Tuesday, January 4, 2011

Seven Step to Information Security Awareness

Are you maybe thinking about running a security awareness program but are not quite sure where to start? This article offers some pragmatic hints and tips on applying the seven key steps of a typical IT procurement process to the selection and launch of an awareness program, based on our experience of occasionally being the ‘driver’ of the process and often the ‘driven’.

1. Specify your requirements
The first step is to establish the need. Think carefully about what you are really trying to achieve through security awareness. Until your objectives are clear, you will have problems planning and organizing the awareness program, let alone evaluating and choosing the products and services you may need to deliver it.
Then ask yourself some rhetorical questions:

Do you have an information security awareness program already running, or is this an entirely new concept for the organization? If not information security, are there other awareness programs running that might act as role models?

Does/should the program involve awareness, training and education, or only one of these?
What topics does/should the program cover? Are other aspects of information security important to your organization? to mention a few.

2. Prepare your plan and evaluate your checklist
Awareness programs do not run themselves, especially as many organizations start from a fairly negative position. It will take concerted effort to overcome that inertia, get the organization up to speed on information security, and then keep it rolling. In other words, you need to develop a plan to establish the program and then manage it on an ongoing basis in order to deliver the projected benefits.

If you have a lot of ground to cover (e.g. “the whole of information security”!), one will recommend planning to cover it in discrete sections or chunks spread out over time, and wherever possible framing those chunks in terms that make sense to your target audience/s. Take, for example, the virus problem: anyone who uses an IT system should have a basic understanding of viruses. In explaining about viruses, you may want to mention issues such as configuration management, network/systems access and so on, but you need not go into depth on all of these at the same time. It’s perfectly acceptable to say “We will tell you more about this later” or even “Call the Help Desk or the Information Security Manager for more information”. That way you can maintain a focus on the key messages without overloading people.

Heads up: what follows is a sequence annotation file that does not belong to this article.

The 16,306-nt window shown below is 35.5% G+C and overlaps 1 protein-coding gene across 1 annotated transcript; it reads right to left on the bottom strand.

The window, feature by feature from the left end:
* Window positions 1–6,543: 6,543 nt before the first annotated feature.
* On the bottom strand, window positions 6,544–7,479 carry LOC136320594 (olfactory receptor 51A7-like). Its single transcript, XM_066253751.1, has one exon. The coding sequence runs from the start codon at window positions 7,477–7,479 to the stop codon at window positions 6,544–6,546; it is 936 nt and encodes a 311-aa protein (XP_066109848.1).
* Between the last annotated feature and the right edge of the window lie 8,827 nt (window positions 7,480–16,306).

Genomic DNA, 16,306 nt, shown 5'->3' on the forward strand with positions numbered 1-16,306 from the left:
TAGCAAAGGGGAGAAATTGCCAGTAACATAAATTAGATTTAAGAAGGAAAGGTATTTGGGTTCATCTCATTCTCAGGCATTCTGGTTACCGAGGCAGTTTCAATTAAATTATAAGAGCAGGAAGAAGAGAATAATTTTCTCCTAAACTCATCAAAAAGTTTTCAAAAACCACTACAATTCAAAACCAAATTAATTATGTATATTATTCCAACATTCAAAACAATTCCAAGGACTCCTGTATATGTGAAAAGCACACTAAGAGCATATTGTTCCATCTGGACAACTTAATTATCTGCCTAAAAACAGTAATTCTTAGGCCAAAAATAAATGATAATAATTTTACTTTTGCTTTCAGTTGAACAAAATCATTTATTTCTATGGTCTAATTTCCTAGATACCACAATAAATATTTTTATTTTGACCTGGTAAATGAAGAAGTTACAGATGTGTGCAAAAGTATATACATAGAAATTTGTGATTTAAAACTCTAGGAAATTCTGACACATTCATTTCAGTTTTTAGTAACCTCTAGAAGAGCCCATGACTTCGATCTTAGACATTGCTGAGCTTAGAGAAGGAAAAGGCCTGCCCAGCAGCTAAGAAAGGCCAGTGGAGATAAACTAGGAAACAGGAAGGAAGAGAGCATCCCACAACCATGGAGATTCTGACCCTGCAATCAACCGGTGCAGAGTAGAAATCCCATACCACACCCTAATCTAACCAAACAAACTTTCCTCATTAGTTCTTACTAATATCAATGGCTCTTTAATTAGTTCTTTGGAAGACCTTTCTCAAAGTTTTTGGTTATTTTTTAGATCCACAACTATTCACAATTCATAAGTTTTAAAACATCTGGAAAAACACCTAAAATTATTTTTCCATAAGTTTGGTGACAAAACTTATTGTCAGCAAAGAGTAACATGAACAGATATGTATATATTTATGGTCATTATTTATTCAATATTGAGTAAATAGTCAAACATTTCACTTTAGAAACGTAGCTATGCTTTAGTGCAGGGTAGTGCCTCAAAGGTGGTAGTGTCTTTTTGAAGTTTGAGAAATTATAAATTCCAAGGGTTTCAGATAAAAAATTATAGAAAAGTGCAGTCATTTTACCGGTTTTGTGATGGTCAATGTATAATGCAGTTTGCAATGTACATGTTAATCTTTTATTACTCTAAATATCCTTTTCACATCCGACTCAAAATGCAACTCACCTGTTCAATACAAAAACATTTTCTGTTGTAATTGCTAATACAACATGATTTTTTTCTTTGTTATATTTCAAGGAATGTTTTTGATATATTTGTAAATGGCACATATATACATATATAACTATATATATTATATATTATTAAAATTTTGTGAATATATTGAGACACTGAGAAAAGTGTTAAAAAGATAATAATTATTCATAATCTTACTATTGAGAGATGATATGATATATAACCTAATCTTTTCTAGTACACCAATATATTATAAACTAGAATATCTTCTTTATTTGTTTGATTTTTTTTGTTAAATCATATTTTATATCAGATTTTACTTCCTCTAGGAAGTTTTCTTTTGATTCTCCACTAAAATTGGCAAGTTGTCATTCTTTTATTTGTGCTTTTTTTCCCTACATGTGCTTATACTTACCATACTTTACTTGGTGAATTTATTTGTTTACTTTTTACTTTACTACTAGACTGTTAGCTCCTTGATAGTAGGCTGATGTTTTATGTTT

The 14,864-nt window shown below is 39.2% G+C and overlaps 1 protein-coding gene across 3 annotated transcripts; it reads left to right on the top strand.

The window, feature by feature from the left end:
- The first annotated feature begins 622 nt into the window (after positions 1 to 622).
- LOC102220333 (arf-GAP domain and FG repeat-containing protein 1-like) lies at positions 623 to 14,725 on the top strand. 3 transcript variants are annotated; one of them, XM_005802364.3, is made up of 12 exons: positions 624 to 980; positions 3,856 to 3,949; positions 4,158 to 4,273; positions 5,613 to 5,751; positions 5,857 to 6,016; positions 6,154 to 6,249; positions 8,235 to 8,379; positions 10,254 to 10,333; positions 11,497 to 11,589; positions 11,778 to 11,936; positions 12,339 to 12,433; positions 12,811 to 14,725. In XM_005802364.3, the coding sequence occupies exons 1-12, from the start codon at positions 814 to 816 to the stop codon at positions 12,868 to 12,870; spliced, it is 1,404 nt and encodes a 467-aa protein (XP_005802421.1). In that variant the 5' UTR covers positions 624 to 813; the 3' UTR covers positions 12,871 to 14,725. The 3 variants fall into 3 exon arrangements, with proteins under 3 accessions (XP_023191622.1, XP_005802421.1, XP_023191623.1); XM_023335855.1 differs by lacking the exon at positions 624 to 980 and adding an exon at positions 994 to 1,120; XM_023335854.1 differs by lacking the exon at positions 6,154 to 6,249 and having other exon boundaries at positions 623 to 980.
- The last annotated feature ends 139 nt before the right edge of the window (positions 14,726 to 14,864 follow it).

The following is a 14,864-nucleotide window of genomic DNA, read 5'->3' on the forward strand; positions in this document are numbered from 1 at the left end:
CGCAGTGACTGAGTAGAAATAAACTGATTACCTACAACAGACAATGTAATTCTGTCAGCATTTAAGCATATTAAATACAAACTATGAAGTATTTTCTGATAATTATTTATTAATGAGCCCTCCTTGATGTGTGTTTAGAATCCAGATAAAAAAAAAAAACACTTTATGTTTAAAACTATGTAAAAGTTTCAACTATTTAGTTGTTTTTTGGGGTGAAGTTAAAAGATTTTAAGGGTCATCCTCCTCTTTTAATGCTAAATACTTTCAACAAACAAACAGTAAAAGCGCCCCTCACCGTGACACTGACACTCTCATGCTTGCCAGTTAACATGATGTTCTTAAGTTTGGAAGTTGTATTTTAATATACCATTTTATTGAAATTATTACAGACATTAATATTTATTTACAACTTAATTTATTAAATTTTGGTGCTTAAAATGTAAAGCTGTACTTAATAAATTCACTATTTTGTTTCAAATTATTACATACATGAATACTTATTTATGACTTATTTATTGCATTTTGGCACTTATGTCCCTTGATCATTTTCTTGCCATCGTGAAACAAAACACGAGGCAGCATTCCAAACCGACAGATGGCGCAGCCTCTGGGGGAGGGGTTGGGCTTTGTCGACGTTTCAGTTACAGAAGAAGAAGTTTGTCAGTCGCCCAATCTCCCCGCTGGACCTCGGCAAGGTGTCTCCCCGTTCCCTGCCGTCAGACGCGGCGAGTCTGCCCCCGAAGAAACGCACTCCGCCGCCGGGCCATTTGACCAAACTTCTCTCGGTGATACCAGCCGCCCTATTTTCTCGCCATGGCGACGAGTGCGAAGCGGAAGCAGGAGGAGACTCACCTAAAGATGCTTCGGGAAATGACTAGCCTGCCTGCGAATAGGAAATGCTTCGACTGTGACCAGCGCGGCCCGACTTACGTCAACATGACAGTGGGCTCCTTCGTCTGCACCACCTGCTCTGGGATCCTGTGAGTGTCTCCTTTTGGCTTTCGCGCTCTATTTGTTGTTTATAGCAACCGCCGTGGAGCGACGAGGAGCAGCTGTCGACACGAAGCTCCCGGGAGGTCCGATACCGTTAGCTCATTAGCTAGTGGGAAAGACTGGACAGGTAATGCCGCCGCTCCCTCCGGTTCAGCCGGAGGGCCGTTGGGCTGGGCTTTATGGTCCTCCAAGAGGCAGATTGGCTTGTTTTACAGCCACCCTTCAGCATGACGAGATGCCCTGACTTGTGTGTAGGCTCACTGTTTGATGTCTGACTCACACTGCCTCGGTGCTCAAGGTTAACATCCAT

An ideal way of crystallizing your thoughts from step 1 above, in parallel with developing your plan and addressing every part of your mind-map, is to prepare a product evaluation checklist containing:

Rows for each of the criteria that are important to you;
Columns for the criteria and their weightings (e.g. 3 = essential, 2 = important, 1 = nice-to-have), and then further columns for comments and scores against each of the products you are evaluating.

As you work through the checklist, you will in effect be defining and refining your requirements for the program, making it easier to develop the associated plan. That’s why we treat these two activities as one step.

3. Secure funding and management support
Getting your senior management on board with the whole idea of an awareness campaign is, I humbly suggest, by far the most important thing you can achieve in the next few months and will pay big dividends in the long run. How you actually achieve this is down to you.

Depending on the corporation, you may or may not need to make a strong financial case for the investment - some senior managers respond better to gut feel than raw numbers. Work with your CIO or IT Director, for sure, and ideally other influential managers who have an interest in seeing the awareness program succeed. You will often find friends in functions such as Internal Audit, Regulatory Compliance, Facilities, Legal, Risk Management, HR and Finance. Time spent privately and patiently explaining your plans to these key stakeholders will help (a) refine your plan; (b) identify any concerns; (c) deflect criticism and (d) line them up to support your program openly, especially during the early phases of the delivery. This is YOUR investment in the awareness program!